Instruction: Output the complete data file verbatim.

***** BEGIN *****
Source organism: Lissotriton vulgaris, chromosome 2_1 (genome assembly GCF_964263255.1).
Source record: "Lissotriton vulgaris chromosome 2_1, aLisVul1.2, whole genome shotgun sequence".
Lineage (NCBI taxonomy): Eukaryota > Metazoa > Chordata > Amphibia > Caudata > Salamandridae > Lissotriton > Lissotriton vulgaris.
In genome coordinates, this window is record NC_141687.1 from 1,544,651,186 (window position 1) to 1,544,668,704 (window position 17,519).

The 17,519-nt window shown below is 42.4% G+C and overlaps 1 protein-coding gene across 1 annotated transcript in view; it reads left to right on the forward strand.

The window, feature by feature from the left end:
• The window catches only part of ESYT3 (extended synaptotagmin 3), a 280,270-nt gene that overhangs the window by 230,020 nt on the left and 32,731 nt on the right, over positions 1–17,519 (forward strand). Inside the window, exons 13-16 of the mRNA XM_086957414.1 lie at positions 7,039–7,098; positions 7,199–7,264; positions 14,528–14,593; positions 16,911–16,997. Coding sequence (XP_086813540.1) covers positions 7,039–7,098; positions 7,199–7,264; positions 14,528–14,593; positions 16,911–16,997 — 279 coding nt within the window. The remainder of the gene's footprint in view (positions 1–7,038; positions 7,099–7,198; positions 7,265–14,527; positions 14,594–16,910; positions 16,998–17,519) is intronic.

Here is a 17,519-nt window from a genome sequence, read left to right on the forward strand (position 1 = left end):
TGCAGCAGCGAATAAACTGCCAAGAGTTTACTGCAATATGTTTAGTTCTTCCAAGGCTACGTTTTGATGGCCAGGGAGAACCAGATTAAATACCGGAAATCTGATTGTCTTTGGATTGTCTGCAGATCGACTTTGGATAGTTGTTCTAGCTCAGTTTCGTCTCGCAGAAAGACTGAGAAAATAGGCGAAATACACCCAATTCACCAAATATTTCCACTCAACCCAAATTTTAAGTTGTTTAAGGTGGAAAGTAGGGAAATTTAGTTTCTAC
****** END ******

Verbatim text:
Source organism: Lissotriton vulgaris, chromosome 2_1 (genome assembly GCF_964263255.1).
Source record: "Lissotriton vulgaris chromosome 2_1, aLisVul1.2, whole genome shotgun sequence".
Lineage (NCBI taxonomy): Eukaryota > Metazoa > Chordata > Amphibia > Caudata > Salamandridae > Lissotriton > Lissotriton vulgaris.
In genome coordinates, this window is record NC_141687.1 from 1,544,651,186 (window position 1) to 1,544,668,704 (window position 17,519).

The 17,519-nt window shown below is 42.4% G+C and overlaps 1 protein-coding gene across 1 annotated transcript in view; it reads left to right on the forward strand.

The window, feature by feature from the left end:
• The window catches only part of ESYT3 (extended synaptotagmin 3), a 280,270-nt gene that overhangs the window by 230,020 nt on the left and 32,731 nt on the right, over positions 1–17,519 (forward strand). Inside the window, exons 13-16 of the mRNA XM_086957414.1 lie at positions 7,039–7,098; positions 7,199–7,264; positions 14,528–14,593; positions 16,911–16,997. Coding sequence (XP_086813540.1) covers positions 7,039–7,098; positions 7,199–7,264; positions 14,528–14,593; positions 16,911–16,997 — 279 coding nt within the window. The remainder of the gene's footprint in view (positions 1–7,038; positions 7,099–7,198; positions 7,265–14,527; positions 14,594–16,910; positions 16,998–17,519) is intronic.

Here is a 17,519-nt window from a genome sequence, read left to right on the forward strand (position 1 = left end):
TGCAGCAGCGAATAAACTGCCAAGAGTTTACTGCAATATGTTTAGTTCTTCCAAGGCTACGTTTTGATGGCCAGGGAGAACCAGATTAAATACCGGAAATCTGATTGTCTTTGGATTGTCTGCAGATCGACTTTGGATAGTTGTTCTAGCTCAGTTTCGTCTCGCAGAAAGACTGAGAAAATAGGCGAAATACACCCAATTCACCAAATATTTCCACTCAACCCAAATTTTAAGTTGTTTAAGGTGGAAAGTAGGGAAATTTAGTTTCTAC